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2015 HR Legislative, Regulatory, & Judicial Developments Overview

Posted By Claire David, Tuesday, January 26, 2016

In case you missed this third of our four-part series of informational emails to SAHRA members at the end of 2015, we would like to remind you of some of the most important HR-relevant legislative, regulatory, and judicial developments in 2015—and how you can use this information in your day-to-day HR world:


Right-To-Work: once again the MO Congress failed to pass any legislation to prevent unions from requiring dues even from non-members; however they seem to get closer and closer every year to doing so, and if/when they have a Republican governor sympathetic to this effort, it will likely pass as it has done in many other states. Keep an eye on this, as it may directly affect your collective bargaining policies in your workplace.


Quickie election rule: The NLRB passed regulations to allow unions to force a vote much faster than before. Work with your legal counsel to make sure you are fully compliant with all regulations surrounding union organizing campaigns, as penalties can be severe—up to and including establishing a union regardless of the vote.


Using workplace email to organize a union: NLRB ruled that employees who are allowed access to email during non-work time may use email to organize. This is a significant change requiring policy review for employers.


Exempt employee salary threshold: DOL has proposed approx. doubling the minimum rate of pay required to designate an employee as “exempt” (exempt from overtime rules). The new rule is under review but will likely be implemented. This will be an enormous change for many employers, so keep watching this.


“Cadillac Tax” implementation: Some wondered if this would ever happen, but ACA regulations are starting to come out regarding so-called “Cadillac” employer health plans with premiums above a certain threshold. It’s all very tricky so work closely with legal counsel and health insurance providers to make sure you’re in compliance.


Workplace retirement plan fiduciary responsibilities: The U.S. Supreme Court ruled this summer that you must watch the performance of mutual funds in your workplace retirement plans and replace poor performers, or you can be held liable. (Also, fees in your retirement plans must be reasonable—this has long been the case but Canada has seen cases in their courts this year so be sure you’re watching this too). The good news is you don’t have to be an expert yourself—you just need to engage someone who is: your plan provider should already be providing advisory services including benchmarking performance and fees; some will even provide a warranty for these items. If you haven’t heard from your plan advisor lately on these items, call them. You should have a yearly review with the provider on these points, and document that you did so.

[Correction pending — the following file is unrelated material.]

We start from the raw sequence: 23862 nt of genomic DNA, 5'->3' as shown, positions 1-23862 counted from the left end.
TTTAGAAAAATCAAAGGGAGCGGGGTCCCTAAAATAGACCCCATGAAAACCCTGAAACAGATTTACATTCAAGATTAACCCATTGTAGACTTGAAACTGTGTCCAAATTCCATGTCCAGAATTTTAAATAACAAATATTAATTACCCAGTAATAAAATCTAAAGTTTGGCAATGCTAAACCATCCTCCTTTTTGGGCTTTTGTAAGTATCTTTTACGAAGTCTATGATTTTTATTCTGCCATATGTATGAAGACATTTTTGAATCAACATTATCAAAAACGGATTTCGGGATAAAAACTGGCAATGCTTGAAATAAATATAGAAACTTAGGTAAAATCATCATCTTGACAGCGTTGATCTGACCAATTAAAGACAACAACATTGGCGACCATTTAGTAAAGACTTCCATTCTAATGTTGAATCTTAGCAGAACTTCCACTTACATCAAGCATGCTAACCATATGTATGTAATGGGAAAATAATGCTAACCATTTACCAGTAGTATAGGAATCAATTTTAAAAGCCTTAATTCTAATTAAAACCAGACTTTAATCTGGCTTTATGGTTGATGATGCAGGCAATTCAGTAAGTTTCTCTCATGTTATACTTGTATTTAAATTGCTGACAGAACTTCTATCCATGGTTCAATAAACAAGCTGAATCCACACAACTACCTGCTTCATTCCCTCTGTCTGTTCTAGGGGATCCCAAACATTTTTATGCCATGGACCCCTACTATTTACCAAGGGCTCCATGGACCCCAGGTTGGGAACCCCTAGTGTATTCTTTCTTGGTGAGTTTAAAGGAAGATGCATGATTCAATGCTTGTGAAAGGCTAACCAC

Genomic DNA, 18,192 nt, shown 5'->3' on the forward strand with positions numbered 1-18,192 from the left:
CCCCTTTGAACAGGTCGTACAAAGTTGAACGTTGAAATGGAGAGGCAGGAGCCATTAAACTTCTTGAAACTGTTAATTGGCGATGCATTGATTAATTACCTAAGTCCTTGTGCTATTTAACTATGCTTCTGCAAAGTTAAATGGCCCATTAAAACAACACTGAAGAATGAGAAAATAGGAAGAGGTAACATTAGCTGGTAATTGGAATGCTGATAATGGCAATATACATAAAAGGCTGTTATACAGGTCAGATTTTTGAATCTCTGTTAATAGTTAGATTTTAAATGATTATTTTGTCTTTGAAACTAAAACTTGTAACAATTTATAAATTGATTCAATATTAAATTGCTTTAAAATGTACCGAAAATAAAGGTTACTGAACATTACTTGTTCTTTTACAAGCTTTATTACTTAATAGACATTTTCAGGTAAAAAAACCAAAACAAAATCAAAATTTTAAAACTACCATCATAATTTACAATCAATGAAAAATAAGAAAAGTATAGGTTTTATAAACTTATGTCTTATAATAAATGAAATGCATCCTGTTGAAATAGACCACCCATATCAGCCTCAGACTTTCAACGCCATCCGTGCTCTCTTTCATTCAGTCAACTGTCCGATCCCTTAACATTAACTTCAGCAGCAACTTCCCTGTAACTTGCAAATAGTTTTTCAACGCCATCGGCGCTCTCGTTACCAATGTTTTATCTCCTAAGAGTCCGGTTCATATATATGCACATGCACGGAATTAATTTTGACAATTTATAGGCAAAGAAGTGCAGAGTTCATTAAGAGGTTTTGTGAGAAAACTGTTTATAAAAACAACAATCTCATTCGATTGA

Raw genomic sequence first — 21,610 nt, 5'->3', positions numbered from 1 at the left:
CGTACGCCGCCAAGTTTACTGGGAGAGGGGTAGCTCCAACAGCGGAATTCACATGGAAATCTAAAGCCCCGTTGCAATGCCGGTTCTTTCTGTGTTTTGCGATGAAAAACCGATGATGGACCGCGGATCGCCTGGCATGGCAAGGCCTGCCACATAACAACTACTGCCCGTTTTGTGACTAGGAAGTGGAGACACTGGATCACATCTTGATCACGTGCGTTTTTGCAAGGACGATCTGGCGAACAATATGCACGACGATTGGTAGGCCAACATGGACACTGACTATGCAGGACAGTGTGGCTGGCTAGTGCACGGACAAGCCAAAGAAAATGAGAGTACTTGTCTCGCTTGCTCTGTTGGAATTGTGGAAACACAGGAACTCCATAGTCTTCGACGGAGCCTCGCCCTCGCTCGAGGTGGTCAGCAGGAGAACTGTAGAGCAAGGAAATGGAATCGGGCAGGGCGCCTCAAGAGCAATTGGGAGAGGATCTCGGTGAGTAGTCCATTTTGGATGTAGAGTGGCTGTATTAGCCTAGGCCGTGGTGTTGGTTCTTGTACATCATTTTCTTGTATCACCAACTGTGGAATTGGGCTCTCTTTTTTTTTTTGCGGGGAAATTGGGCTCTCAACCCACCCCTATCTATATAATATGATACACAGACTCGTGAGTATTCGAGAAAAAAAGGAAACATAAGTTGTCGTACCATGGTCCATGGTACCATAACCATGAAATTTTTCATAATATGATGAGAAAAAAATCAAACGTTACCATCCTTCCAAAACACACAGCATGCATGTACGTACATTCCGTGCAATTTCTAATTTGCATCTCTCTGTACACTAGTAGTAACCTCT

Unemployment claims environment: This is purely anecdotal from our Committee meetings, but it seems MO unemployment referees are asking for more documentation regarding the reason an employee quits, in order to determine whether it might be “constructive discharge” (employee felt they had to either quit or get fired, or environment was in some way hostile to continued employment—either of which would likely result in the employer losing the hearing. On the other hand, we’re hearing even more stories about referees coming down on the side of employers in cases where they might not have in recent years. Our takeaway is that you should never assume an outcome, but prepare thoroughly with plenty of documentation in both resignations and involuntary terminations.


We will continue to watch these items and let you know how they develop in 2016.



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